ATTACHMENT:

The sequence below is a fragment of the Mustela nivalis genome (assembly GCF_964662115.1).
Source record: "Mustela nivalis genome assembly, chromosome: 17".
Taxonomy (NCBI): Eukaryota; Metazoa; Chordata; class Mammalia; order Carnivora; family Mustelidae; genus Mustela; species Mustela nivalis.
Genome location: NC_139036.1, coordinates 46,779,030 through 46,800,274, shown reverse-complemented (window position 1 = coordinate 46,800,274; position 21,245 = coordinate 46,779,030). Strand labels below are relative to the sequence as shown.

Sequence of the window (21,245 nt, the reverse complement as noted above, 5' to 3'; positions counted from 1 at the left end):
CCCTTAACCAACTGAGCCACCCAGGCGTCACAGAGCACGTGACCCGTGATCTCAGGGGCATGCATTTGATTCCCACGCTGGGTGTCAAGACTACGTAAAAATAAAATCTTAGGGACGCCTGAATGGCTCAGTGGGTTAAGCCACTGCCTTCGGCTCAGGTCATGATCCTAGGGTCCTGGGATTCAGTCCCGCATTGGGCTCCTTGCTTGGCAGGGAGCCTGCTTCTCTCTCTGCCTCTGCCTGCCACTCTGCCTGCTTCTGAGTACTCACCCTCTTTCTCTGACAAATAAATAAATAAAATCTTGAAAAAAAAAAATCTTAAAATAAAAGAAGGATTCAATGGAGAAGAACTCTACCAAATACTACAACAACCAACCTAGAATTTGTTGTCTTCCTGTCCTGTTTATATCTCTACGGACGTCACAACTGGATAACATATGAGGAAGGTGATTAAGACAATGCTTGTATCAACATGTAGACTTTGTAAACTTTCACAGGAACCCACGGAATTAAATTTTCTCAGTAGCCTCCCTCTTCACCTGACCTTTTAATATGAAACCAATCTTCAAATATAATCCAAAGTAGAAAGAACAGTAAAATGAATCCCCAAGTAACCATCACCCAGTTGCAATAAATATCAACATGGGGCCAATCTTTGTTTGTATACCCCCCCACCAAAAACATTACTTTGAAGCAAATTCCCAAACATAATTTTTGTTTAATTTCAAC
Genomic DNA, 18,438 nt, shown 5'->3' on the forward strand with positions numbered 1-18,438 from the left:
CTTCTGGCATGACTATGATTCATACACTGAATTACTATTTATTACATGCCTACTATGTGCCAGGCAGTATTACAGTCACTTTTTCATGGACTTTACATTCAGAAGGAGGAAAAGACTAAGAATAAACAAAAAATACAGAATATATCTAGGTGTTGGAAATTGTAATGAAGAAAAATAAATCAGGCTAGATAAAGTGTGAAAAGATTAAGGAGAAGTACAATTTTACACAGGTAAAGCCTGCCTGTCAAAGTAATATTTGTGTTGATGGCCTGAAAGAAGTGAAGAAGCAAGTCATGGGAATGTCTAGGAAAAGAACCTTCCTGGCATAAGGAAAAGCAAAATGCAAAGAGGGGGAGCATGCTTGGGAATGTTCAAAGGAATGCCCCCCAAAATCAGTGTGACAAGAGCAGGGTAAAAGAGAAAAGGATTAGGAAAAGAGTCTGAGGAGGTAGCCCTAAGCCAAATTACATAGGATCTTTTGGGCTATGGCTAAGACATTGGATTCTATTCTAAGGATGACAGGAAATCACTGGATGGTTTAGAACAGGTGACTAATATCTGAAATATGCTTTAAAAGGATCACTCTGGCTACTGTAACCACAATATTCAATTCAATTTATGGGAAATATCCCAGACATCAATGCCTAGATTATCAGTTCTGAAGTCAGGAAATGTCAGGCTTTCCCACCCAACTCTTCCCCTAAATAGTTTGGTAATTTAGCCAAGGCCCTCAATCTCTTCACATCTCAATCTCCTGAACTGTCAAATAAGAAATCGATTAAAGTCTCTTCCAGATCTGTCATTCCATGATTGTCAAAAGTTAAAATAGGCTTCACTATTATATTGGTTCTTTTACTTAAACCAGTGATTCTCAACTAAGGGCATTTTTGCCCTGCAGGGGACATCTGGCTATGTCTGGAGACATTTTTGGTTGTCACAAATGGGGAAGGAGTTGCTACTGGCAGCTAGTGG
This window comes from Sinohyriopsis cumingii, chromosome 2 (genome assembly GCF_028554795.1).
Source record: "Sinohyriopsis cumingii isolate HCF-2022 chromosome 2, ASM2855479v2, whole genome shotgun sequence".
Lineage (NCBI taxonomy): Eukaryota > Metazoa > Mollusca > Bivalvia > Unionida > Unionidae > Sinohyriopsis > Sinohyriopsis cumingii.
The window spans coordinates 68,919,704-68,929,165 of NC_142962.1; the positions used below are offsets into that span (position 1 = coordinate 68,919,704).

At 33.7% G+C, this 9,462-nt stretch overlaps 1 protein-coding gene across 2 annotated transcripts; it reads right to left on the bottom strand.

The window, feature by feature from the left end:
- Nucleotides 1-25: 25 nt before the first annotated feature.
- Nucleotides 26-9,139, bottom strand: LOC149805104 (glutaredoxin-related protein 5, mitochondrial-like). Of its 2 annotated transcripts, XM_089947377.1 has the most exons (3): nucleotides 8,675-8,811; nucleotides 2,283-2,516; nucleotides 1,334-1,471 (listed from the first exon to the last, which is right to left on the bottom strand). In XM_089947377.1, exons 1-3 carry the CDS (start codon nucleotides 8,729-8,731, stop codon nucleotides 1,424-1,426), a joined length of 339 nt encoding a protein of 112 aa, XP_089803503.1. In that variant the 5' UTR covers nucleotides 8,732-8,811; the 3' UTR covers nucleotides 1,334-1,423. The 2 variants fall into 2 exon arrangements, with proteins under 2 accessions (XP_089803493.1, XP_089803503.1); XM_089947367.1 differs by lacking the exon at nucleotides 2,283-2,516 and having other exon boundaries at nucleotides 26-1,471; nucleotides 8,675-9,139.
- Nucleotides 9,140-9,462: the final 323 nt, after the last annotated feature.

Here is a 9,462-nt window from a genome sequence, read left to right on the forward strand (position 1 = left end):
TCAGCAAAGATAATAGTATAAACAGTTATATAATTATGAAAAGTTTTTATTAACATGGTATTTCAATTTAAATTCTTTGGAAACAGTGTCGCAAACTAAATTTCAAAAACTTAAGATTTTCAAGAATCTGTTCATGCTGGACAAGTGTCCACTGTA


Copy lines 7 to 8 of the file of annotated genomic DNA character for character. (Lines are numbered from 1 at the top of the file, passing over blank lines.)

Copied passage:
Genomic DNA, 18,438 nt, shown 5'->3' on the forward strand with positions numbered 1-18,438 from the left:
CTTCTGGCATGACTATGATTCATACACTGAATTACTATTTATTACATGCCTACTATGTGCCAGGCAGTATTACAGTCACTTTTTCATGGACTTTACATTCAGAAGGAGGAAAAGACTAAGAATAAACAAAAAATACAGAATATATCTAGGTGTTGGAAATTGTAATGAAGAAAAATAAATCAGGCTAGATAAAGTGTGAAAAGATTAAGGAGAAGTACAATTTTACACAGGTAAAGCCTGCCTGTCAAAGTAATATTTGTGTTGATGGCCTGAAAGAAGTGAAGAAGCAAGTCATGGGAATGTCTAGGAAAAGAACCTTCCTGGCATAAGGAAAAGCAAAATGCAAAGAGGGGGAGCATGCTTGGGAATGTTCAAAGGAATGCCCCCCAAAATCAGTGTGACAAGAGCAGGGTAAAAGAGAAAAGGATTAGGAAAAGAGTCTGAGGAGGTAGCCCTAAGCCAAATTACATAGGATCTTTTGGGCTATGGCTAAGACATTGGATTCTATTCTAAGGATGACAGGAAATCACTGGATGGTTTAGAACAGGTGACTAATATCTGAAATATGCTTTAAAAGGATCACTCTGGCTACTGTAACCACAATATTCAATTCAATTTATGGGAAATATCCCAGACATCAATGCCTAGATTATCAGTTCTGAAGTCAGGAAATGTCAGGCTTTCCCACCCAACTCTTCCCCTAAATAGTTTGGTAATTTAGCCAAGGCCCTCAATCTCTTCACATCTCAATCTCCTGAACTGTCAAATAAGAAATCGATTAAAGTCTCTTCCAGATCTGTCATTCCATGATTGTCAAAAGTTAAAATAGGCTTCACTATTATATTGGTTCTTTTACTTAAACCAGTGATTCTCAACTAAGGGCATTTTTGCCCTGCAGGGGACATCTGGCTATGTCTGGAGACATTTTTGGTTGTCACAAATGGGGAAGGAGTTGCTACTGGCAGCTAGTGG